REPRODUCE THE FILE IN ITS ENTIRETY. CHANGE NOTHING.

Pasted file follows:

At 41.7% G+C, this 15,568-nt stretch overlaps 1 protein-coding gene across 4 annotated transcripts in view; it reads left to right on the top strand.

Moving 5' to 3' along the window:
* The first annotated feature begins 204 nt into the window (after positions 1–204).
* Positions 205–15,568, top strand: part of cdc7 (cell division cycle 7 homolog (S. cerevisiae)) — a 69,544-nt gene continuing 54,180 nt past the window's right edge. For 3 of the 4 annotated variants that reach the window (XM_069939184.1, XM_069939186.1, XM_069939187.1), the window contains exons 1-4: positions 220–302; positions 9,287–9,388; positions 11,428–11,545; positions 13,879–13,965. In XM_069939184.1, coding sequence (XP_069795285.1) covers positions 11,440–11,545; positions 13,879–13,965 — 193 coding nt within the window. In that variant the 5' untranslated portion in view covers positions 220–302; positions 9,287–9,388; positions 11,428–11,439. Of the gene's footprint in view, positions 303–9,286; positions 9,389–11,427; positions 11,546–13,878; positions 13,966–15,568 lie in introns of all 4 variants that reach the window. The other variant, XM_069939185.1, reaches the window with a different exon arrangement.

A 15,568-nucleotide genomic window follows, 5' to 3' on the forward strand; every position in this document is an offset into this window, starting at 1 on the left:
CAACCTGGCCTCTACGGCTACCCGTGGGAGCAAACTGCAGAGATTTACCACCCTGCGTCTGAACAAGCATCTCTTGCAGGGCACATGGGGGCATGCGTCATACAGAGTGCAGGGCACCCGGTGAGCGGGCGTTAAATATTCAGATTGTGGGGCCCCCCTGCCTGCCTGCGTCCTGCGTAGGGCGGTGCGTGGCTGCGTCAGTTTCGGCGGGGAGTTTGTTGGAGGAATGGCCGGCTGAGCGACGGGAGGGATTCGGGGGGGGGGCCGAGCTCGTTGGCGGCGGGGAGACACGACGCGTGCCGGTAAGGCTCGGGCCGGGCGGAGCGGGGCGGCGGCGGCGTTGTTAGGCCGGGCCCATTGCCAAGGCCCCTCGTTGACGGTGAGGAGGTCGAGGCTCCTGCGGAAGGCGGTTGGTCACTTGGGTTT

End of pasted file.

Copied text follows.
At 41.7% G+C, this 15,568-nt stretch overlaps 1 protein-coding gene across 4 annotated transcripts in view; it reads left to right on the top strand.

Moving 5' to 3' along the window:
* The first annotated feature begins 204 nt into the window (after positions 1–204).
* Positions 205–15,568, top strand: part of cdc7 (cell division cycle 7 homolog (S. cerevisiae)) — a 69,544-nt gene continuing 54,180 nt past the window's right edge. For 3 of the 4 annotated variants that reach the window (XM_069939184.1, XM_069939186.1, XM_069939187.1), the window contains exons 1-4: positions 220–302; positions 9,287–9,388; positions 11,428–11,545; positions 13,879–13,965. In XM_069939184.1, coding sequence (XP_069795285.1) covers positions 11,440–11,545; positions 13,879–13,965 — 193 coding nt within the window. In that variant the 5' untranslated portion in view covers positions 220–302; positions 9,287–9,388; positions 11,428–11,439. Of the gene's footprint in view, positions 303–9,286; positions 9,389–11,427; positions 11,546–13,878; positions 13,966–15,568 lie in introns of all 4 variants that reach the window. The other variant, XM_069939185.1, reaches the window with a different exon arrangement.

A 15,568-nucleotide genomic window follows, 5' to 3' on the forward strand; every position in this document is an offset into this window, starting at 1 on the left:
CAACCTGGCCTCTACGGCTACCCGTGGGAGCAAACTGCAGAGATTTACCACCCTGCGTCTGAACAAGCATCTCTTGCAGGGCACATGGGGGCATGCGTCATACAGAGTGCAGGGCACCCGGTGAGCGGGCGTTAAATATTCAGATTGTGGGGCCCCCCTGCCTGCCTGCGTCCTGCGTAGGGCGGTGCGTGGCTGCGTCAGTTTCGGCGGGGAGTTTGTTGGAGGAATGGCCGGCTGAGCGACGGGAGGGATTCGGGGGGGGGGCCGAGCTCGTTGGCGGCGGGGAGACACGACGCGTGCCGGTAAGGCTCGGGCCGGGCGGAGCGGGGCGGCGGCGGCGTTGTTAGGCCGGGCCCATTGCCAAGGCCCCTCGTTGACGGTGAGGAGGTCGAGGCTCCTGCGGAAGGCGGTTGGTCACTTGGGTTT